For Hormuz access, US beefs up forces in Persian Gulf
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THOM SHANKER, ERIC SCHMITT & DAVID E. SANGER
The US has quietly moved significant military reinforcements into the Persian Gulf to deter the Iranian military from any possible attempt to shut the Strait of Hormuz and to increase the number of fighter jets capable of striking deep into Iran if the standoff over its nuclear programme escalates.
The deployments are part of a long-planned effort to bolster US military presence in the gulf region, in part to reassure Israel that in dealing with Iran, as one senior administration official put it last week, "When the president says there are other options on the table beyond negotiations, he means it."
But at a moment that the US and its allies are beginning to enforce a much broader embargo on Iran's oil exports.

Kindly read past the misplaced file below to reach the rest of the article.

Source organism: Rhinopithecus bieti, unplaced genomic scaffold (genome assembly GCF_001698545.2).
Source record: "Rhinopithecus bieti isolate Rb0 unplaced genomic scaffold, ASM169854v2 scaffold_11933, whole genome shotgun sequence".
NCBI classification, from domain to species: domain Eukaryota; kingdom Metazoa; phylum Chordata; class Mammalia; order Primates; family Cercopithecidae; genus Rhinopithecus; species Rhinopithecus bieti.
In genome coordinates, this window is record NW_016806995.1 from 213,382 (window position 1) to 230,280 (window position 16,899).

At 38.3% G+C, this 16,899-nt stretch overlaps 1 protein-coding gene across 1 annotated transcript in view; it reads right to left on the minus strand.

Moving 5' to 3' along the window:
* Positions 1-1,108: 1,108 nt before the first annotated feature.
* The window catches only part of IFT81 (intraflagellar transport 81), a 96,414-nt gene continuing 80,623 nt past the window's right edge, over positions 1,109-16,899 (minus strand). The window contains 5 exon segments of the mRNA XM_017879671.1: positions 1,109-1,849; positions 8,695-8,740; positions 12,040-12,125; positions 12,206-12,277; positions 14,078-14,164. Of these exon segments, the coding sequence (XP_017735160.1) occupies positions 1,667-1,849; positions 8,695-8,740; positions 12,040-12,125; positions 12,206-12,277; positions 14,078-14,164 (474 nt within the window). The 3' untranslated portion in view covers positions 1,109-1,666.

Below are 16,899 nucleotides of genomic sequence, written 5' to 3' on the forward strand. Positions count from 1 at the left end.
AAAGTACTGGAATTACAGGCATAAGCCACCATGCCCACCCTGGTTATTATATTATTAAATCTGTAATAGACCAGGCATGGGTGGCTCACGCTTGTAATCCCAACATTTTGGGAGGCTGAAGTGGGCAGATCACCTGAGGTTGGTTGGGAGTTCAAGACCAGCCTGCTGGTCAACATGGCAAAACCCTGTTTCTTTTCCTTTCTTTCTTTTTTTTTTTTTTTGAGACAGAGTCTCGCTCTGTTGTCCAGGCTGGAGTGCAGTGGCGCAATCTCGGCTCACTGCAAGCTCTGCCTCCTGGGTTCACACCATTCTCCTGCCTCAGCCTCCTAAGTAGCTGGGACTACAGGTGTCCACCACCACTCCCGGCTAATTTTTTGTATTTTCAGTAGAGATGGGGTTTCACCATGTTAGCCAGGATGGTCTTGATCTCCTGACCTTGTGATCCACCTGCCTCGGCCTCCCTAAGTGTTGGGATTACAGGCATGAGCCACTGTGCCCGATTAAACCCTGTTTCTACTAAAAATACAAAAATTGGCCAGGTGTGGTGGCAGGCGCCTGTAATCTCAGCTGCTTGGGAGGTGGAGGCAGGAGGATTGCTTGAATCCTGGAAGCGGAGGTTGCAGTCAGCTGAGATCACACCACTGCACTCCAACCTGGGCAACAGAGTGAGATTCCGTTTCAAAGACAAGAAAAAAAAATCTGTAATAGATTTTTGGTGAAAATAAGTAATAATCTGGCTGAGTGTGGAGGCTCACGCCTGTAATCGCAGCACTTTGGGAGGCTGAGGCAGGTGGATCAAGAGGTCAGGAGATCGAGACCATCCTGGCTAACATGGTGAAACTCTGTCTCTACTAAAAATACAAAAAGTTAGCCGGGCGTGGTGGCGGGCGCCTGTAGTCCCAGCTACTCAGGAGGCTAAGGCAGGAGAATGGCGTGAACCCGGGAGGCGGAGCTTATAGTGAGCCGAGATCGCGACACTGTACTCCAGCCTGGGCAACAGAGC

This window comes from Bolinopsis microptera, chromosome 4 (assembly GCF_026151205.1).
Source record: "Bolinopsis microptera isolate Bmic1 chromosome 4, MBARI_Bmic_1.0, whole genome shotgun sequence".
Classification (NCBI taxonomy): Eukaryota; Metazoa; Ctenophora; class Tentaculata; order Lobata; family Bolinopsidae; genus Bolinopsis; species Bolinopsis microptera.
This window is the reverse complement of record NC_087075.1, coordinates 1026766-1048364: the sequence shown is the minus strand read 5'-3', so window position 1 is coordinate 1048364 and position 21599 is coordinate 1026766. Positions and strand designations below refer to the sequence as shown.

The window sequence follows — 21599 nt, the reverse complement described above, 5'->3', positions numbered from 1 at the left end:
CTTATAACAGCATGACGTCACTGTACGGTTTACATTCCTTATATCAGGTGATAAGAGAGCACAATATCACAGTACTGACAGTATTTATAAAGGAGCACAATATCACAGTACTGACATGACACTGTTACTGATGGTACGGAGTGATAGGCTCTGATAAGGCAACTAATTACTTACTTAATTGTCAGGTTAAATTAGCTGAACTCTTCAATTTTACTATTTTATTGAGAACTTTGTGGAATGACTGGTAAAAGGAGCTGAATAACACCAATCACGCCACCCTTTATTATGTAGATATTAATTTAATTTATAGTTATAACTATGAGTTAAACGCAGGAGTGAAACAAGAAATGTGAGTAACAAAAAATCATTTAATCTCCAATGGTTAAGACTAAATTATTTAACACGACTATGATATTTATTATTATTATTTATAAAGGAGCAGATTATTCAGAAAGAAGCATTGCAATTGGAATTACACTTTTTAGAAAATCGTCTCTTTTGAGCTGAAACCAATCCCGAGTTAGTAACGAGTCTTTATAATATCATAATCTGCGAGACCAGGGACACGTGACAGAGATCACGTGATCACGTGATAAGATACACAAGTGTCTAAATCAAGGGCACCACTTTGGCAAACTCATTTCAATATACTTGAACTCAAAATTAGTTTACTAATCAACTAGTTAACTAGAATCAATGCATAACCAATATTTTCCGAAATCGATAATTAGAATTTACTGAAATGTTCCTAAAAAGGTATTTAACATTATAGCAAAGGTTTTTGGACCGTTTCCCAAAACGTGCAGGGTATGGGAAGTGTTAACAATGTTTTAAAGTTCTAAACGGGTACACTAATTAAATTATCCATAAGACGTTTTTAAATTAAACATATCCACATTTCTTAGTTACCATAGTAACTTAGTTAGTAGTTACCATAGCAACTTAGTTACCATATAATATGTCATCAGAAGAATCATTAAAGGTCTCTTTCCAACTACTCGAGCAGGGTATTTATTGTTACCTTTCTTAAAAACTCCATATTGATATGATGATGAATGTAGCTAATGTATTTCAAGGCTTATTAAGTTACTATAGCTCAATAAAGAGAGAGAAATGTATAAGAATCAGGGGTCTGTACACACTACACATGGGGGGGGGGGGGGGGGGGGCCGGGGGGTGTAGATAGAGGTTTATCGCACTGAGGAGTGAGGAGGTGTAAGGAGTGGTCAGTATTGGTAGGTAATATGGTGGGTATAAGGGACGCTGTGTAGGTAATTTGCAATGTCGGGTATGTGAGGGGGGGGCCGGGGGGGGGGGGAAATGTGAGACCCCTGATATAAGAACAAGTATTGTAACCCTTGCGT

The most visible elements of this buildup are Navy ships designed to vastly enhance the ability to patrol the Strait of Hormuz — and to reopen the narrow waterway should Iran attempt to mine it to prevent Saudi Arabia and other oil exporters from sending their tankers through the vital passage. The Navy has doubled the number of minesweepers assigned to the region, to eight vessels, in what military officers describe as a purely defensive move. "The message to Iran is, 'Don't even think about it,' " one senior Defence Department official said.
Also since late spring, stealthy F-22 and older F-15C warplanes have moved into two separate bases in the Persian Gulf.
Test-fired missiles after threat: Iran
DUBAI: Iran said on Tuesday it had successfully tested medium-range missiles capable of hitting Israel as a response to threats of attack, the latest move in a war of nerves with the West. Iran's official Press TV said the Shahab 3 missile with a range of 1,300 km — able to reach Israel — was tested along with the shorter-range Shahab 1 and 2. Revolutionary Guards Deputy Commander Hossein Salami said the tests were in response to Iran's enemies who talk of a military option.
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